Depending on your perspective, shopping can be a fun pastime or must-do drudgery. Either way, it eventually becomes unavoidable. While shopping, we are bombarded with multiple choices of products and services. No matter what we are searching for, there are endless options.
In some cases, we may make comparisons based on factors such as monetary value, ingredients or sensory influences, like touch, sight, taste or smell. In other cases, our decision may be based on past experience and brand preference.
Manufacturers, marketing and advertising firms are very skillful in identifying ways to establish such preferences. In fact, their savvy tactics sometimes push us to ignore comparable products or similar services in favor of more familiar or popular brands.
What is brand loyalty?
So what drives brand loyalty? In the end, loyalty is driven by the choices that we make as consumers. That’s why businesses devote so much time and money to vying for our attention and developing die-hard consumers.
Conversely, as consumers, we can sometimes be fickle, and such loyalty can be lost by one misstep or unfavorable consumer experience. The branding of a product or service has to be consistent and hard-hitting in order to retain us as loyal consumers but continuous monitoring of the consumer experience is also essential.
Even with all of the name-brand options available today, the number of generic and store-brand products are growing. Many times those options offer consumers better price points than the name brands. Because of those dollar signs, they are perceived as being a better value. The driver for those lower price tags is the low cost of product development and marketing.
In many cases, the key ingredients or features may be nearly identical to the name brands, but the cost of developing a customer base can be much lower due to the similarities to the better-known brands.
Take shampoo for instance. Most people use at least a few bottles of shampoo a year. It’s a consumable product, meaning the bottle lasts for a short while and is then replaced by another. If you compare labels, you will find most shampoos use the same core ingredients to produce the sudsy and cleansing lather. Of course, there are differences in other added ingredients, such as pleasing scents, color or conditioning elements. But in the end, they all accomplish the same core purpose. As a relatively low-cost product, consumers may justify an allegiance to a preferred brand.
By the same token, value-minded consumers may be more inclined to experiment with options of perceived better value, knowing they are not making a long-term commitment. That’s just the type of in-road the generic products are looking for. Ironically, if you really study those labels, you may find the name brand and generic products are made by the same company.
Another example can be found in any grocery store, where both the name brand and store brand products are located on the same shelves. Store brands are often a few cents cheaper but may vary slightly from name brands in terms of packaging, size, or even taste and texture. The value decision here is entirely up to you as a consumer. It’s easy to grab the name brand first as the packaging is designed to grab your attention, and you’re likely familiar with the name. Therefore, comparative shopping for the store or generic brand may take a bit more time,, but it may well be worth the effort at the checkout counter.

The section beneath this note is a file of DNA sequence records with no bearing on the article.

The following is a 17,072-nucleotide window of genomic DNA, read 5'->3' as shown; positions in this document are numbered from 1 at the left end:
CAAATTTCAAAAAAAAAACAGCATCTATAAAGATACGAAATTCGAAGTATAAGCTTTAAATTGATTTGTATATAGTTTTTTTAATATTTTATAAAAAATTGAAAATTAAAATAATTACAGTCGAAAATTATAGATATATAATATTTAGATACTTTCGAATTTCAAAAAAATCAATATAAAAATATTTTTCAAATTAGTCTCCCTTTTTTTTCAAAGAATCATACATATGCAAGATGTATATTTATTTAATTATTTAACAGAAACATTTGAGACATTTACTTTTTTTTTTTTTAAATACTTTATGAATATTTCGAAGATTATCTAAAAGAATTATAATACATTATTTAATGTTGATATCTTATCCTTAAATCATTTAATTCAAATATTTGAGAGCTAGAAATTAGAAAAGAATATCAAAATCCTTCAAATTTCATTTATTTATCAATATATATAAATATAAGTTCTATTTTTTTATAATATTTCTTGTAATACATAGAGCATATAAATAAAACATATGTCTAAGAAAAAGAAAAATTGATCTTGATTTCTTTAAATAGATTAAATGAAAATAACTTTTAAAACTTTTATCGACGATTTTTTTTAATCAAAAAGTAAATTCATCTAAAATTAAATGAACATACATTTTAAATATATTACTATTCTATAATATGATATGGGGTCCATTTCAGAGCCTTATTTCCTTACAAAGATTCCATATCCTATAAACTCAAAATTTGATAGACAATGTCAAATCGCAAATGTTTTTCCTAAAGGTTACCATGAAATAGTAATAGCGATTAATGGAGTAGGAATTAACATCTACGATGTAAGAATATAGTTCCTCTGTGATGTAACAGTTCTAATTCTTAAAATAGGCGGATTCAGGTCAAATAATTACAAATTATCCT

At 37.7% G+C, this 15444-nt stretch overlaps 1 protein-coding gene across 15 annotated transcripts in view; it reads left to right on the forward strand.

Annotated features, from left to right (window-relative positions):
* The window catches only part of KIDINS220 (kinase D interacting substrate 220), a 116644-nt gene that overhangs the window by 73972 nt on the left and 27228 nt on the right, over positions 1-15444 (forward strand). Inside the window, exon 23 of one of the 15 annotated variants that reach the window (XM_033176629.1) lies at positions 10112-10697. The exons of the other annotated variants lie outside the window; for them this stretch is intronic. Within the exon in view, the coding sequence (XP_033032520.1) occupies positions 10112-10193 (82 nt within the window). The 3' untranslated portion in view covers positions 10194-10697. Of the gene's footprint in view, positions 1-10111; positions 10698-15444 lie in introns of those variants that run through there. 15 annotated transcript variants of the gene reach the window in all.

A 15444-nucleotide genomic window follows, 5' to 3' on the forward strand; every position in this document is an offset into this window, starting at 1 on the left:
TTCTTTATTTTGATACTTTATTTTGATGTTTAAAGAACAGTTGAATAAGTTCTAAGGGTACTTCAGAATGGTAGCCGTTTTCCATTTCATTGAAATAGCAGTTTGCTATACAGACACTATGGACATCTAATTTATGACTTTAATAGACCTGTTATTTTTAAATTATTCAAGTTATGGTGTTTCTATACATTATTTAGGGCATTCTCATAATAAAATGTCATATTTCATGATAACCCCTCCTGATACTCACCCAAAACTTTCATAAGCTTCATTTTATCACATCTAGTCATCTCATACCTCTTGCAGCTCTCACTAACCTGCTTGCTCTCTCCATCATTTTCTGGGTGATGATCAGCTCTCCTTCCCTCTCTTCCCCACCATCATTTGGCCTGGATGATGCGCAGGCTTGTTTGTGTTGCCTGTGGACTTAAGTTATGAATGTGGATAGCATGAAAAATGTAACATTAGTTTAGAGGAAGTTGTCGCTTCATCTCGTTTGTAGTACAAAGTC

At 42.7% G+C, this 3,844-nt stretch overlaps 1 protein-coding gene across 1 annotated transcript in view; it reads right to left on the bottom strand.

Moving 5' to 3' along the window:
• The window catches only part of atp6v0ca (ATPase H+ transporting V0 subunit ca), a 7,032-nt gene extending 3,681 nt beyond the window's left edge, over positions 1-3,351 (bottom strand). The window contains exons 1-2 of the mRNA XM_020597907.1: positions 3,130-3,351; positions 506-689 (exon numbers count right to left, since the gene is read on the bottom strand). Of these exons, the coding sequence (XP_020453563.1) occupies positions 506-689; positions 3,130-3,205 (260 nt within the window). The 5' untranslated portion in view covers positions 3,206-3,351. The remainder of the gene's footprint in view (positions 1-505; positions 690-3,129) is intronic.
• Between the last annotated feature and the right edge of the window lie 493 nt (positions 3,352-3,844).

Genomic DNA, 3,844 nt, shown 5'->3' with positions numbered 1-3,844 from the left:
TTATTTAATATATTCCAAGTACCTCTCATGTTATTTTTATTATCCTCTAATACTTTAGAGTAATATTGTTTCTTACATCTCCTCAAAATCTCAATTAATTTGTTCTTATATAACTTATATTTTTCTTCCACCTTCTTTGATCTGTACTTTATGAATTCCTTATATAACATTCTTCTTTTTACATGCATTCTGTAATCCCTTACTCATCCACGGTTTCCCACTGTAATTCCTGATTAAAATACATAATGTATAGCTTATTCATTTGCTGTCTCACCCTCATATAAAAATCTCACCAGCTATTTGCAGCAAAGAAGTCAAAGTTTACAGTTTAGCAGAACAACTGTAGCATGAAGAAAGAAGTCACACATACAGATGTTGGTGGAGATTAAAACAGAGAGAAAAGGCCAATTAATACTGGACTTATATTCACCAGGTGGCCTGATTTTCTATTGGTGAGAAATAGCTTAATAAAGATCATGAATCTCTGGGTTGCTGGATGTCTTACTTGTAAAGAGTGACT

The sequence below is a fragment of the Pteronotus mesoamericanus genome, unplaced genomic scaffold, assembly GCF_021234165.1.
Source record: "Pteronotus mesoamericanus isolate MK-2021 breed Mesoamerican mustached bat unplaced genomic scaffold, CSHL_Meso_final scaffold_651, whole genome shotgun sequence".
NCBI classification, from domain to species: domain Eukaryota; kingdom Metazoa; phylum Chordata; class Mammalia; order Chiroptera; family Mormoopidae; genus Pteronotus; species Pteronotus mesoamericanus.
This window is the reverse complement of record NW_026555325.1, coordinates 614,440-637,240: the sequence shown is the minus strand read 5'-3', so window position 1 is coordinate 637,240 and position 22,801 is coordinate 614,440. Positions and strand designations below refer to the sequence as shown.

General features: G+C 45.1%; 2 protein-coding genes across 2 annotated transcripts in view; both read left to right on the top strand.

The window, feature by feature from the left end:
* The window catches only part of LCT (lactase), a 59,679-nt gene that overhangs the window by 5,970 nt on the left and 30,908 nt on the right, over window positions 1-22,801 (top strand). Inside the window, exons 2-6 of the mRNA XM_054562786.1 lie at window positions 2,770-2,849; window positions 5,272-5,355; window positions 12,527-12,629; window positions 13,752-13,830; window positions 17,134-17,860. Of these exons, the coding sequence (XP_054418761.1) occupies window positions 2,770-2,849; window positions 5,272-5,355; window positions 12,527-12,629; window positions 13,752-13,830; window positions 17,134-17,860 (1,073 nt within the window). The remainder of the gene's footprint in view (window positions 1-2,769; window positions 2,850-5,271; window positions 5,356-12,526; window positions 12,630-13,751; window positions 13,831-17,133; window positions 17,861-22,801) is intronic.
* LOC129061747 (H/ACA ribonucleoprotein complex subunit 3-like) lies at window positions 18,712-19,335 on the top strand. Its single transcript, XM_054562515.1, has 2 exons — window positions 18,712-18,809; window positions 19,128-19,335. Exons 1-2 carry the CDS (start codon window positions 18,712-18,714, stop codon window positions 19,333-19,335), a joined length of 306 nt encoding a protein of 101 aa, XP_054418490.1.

Higher end products
Now let’s take a look at the other end of the value spectrum: automobiles. Vehicles are a big-ticket item requiring a long-term commitment. Lots of people have a brand preference and allegiance to their cars and will stick with that regardless of other brand options. Value considerations may include reliability, economy, service, resale value, and available options.
Other consumers may want to shop around for the brand that best meets their value criteria, whether it’s based on the luxury or economy end of the scale. In the end, however, the consumer’s choice is a visible and personal statement of their values. Automotive history books are riddled with examples of efforts to develop low cost, generic, general-purpose vehicles, and nearly all were doomed to failure by lack of consumer acceptance.
Service driven loyalty
The story can be the same for consumers on the service side. That is really evident in the telecommunications industry, where a myriad of “deals” can be found on cellular phone offerings. Companies package their services with varying call and data plans, different price options, contract terms of varying length, plus replacement phone options. It can be really difficult to make a side-by-side comparison.
To further add to the confusion, there are also “generics” entering into that industry. They do so by contracting to use the same networks as the big-name companies. It may be possible to save some money with one of those options, but you have to be cautious in comparing factors such as geographic coverage.
Is brand loyalty worth it?
So are generics as good, better or worse than the name brands? In the end, it’s a personal decision that can only be made by you as a consumer.
When it comes to a decision on the purchase of generic brands, store brands or name brands, as a consumer you have the control but have to be willing to live with the consequences of your decision. Consequences may be paying a higher cost for the perceived extra value or accepting somewhat lower perceived quality as a consequence of the savings.
The decision is highly personal and will likely vary depending on your decision matrix. With the dizzying array of consumer choices available, it’s easy to settle for the status-quo of familiarity, but there are savings to be found if you are willing to put forth a little time and effort as a conscientious consumer. Good luck and happy shopping.